Using Auction Theory to Inform Takeover Regulation
AbstractThis paper focuses on certain mechanisms that govern the sale of corporate assets. Under Delaware law, when a potential acquirer makes a serious bid for a target, the target's Board of Directors is required to act as would "auctioneers charged with getting the best price for the stock- holders at a sale of the company." The Delaware courts' preference for auctions follows from two premises. First, a firm's managers should maximize the value of their shareholders' investment in the company. Second, auctions maximize shareholder returns. The two premises together imply that a target's board should conduct an auction when at least two firms would bid sums that are nontrivially above the target's prebid market price.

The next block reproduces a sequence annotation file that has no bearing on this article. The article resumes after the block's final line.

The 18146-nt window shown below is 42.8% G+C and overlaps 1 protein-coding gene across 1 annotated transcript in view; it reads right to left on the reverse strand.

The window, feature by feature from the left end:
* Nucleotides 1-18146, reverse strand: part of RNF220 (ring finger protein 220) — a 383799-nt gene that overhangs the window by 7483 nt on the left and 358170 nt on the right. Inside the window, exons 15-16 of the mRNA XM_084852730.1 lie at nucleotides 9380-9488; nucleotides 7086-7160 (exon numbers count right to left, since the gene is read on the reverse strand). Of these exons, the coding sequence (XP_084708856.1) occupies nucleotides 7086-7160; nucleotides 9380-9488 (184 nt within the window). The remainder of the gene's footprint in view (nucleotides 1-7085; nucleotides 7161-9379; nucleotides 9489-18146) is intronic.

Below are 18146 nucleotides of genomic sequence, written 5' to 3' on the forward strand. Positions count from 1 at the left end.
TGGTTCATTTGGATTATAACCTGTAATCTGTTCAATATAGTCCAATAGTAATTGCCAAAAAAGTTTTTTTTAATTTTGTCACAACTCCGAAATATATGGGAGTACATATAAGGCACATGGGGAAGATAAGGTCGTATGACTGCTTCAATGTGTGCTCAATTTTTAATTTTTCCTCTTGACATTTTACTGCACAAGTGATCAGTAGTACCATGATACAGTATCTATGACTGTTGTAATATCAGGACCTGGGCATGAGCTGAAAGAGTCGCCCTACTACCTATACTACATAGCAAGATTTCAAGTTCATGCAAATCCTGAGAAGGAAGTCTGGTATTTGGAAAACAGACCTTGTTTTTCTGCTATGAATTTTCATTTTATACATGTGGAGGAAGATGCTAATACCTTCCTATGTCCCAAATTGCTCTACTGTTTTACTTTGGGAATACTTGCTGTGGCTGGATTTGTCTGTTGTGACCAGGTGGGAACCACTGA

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Bibliographic InfoPaper provided by University of Maryland, Department of Economics - Peter Cramton in its series Papers of Peter Cramton with number 91jleo.
Length: 27 pages
Date of creation: 1991
Date of revision: 09 Jun 1998
Publication status: Published in Journal of Law, Economics and Organization, 7:1, Spring 1991, pages 27-53.
Contact details of provider:
Postal: Economics Department, University of Maryland, College Park, MD 20742-7211
Phone: (202) 318-0520
Fax: (202) 318-0520
Web page: http://www.cramton.umd.edu
Other versions of this item:
- Cramton, Peter & Schwartz, Alan, 1991. "Using Auction Theory to Inform Takeover Regulation," Journal of Law, Economics and Organization, Oxford University Press, vol. 7(1), pages 27-53, Spring.
- D44 - Microeconomics - - Market Structure and Pricing - - - Auctions
- G34 - Financial Economics - - Corporate Finance and Governance - - - Mergers; Acquisitions; Restructuring; Corporate Governance
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